Dennett’s FBtBaB: Chapter Thirteen

I continue my series of short comments on Daniel Dennett’s From Bacteria to Bach and Back. These comments are mainly written for an online forum, in which undergraduate students of Professor Dennett post. Each time I raise a point about one chapter. This time I comment on chapter thirteen.

Cultural Evolution– Cultural Progress?

Chapter 13 treats the evolution of culture. A picture emerges that shows cultural development residing between two extremes, on the one side strictly Darwinian memetic evolution, on the other side intelligent design by individual geniuses.

My question is whether there is place for a notion of cultural progress here. I take for granted that we should conceive of Darwinian evolution as a non-progressive development. There is no progress in the evolution from dinosaurs to birds; adaptation to a changing environment, perhaps, but no progress. The same should be true for strictly Darwinian memetic evolution. Continue reading “Dennett’s FBtBaB: Chapter Thirteen”

Dennett’s FBtBaB: Chapter Twelve

I continue my series of short comments on Daniel Dennett’s From Bacteria to Bach and Back. These comments are mainly written for an online forum, in which undergraduate students of Professor Dennett post. Each time I raise a point about one chapter. This time I comment on chapter twelve.

How Much Work Can Memes Do for Explaining the Origin of Language? Continue reading “Dennett’s FBtBaB: Chapter Twelve”

Task List 5

A discussion of this public task list can be found in the first one.

I have the following reasons for maintaining it:

  1. It might help me to structure my own work better.
  2. Some readers might have helpful comments for how to accomplish a task.
  3. Transparency: My PhD is funded by WRoCAH i.e. by public money. If you are reading this in the UK, your tax money. In general, I presume that research can profit from a certain level of transparency.

The list is incomplete, that is I do more than I record. One reason for this is that certain tasks are finished before I ever end up putting them on this list. Continue reading “Task List 5”

Published: Gruppen als Akteure

An essay of mine on group agency has been published on Soziopolis. Soziopolis is a platform for sociologists and other social scientists maintained by the Hamburg Institute for Social Research. My essay tries to convey the relevant implications of theories of groups agency, especially the proposal by List and Pettit, for the social sciences.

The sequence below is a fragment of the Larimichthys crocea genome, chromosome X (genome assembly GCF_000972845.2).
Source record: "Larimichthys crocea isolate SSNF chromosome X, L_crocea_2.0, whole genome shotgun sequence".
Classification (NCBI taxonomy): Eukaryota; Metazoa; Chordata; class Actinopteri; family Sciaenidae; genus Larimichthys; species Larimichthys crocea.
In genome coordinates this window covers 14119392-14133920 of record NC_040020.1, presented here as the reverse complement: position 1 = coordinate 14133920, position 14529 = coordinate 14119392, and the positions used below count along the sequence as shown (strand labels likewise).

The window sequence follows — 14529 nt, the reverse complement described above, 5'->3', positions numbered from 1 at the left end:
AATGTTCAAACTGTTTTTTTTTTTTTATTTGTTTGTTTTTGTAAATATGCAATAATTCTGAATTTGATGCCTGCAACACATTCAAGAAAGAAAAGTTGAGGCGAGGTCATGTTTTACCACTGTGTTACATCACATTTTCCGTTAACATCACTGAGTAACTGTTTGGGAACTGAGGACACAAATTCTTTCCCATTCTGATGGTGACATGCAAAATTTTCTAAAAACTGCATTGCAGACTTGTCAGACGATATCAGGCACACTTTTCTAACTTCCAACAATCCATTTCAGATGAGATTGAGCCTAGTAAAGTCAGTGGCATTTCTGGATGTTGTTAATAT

The essay is in German, which limits its readership on the one hand, but on the other hand the analytic debate on group agency has received less attention there so far. I hope I can contribute to changing this.

The first paragraph:

Die Beschäftigung mit Fragen des Gruppenhandelns – etwa danach, ob Organisationen zielorientiert handeln, Klassen genuine gesellschaftliche Akteure sind oder Staaten Handlungsfähigkeit besitzen – hat in der Soziologie eine lange Tradition. Dabei ist jedoch umstritten, ob Gruppen als irreduzible Akteure tatsächlich dasselbe Gewicht für soziologische Erklärungen haben wie Individuen, insbesondere, ob Gruppen dieselbe irreduzible kausale Rolle einnehmen. Können die Handlungen von Gruppen also Tatsachen kausal erklären, ohne dass eine individualistische Reduktion auch nur im Prinzip möglich wäre?

More here.

Dennett’s FBtBaB: Chapter Eleven

I continue my series of short comments on Daniel Dennett’s From Bacteria to Bach and Back. These comments are mainly written for an online forum, in which undergraduate students of Professor Dennett post. Each time I raise a point about one chapter. This time I comment on chapter eleven.

Are Dollars Memes? Continue reading “Dennett’s FBtBaB: Chapter Eleven”

Dennett’s FBtBaB: Chapter Ten

I continue my series of short comments on Daniel Dennett’s From Bacteria to Bach and Back. These comments are mainly written for an online forum, in which undergraduate students of Professor Dennett post. Each time I raise a point about one chapter. This time I comment on chapter ten.

On page 212 Professor Dennett suggests that a memetic theory of cultural evolution might provide the mechanism that Durkheimian functionalism lacked. I find the claim intriguing, yet dubious for the following reason: At least as far as I am familiar with sociological functionalism the function of social practices, traditions and so forth is relative to the whole society. Memes might also be functional e.g. a word functions very well to express a certain issue and therefore may be operated upon by natural selection. But how could a meme be functional relative to the whole society? How would this functionality lead to the meme being selected for?

Until this question is answered, I do not see Professor Dennett’s account of cultural evolution helping Durkheimian functionalism.

UPDATE (9. 3. 2017)

I have received confirmation from Professor Dennett that he in fact asserts that memes can functional relative to the whole society. Furthermore, I have been pointed to chapters 5-8 of Breaking the Spell.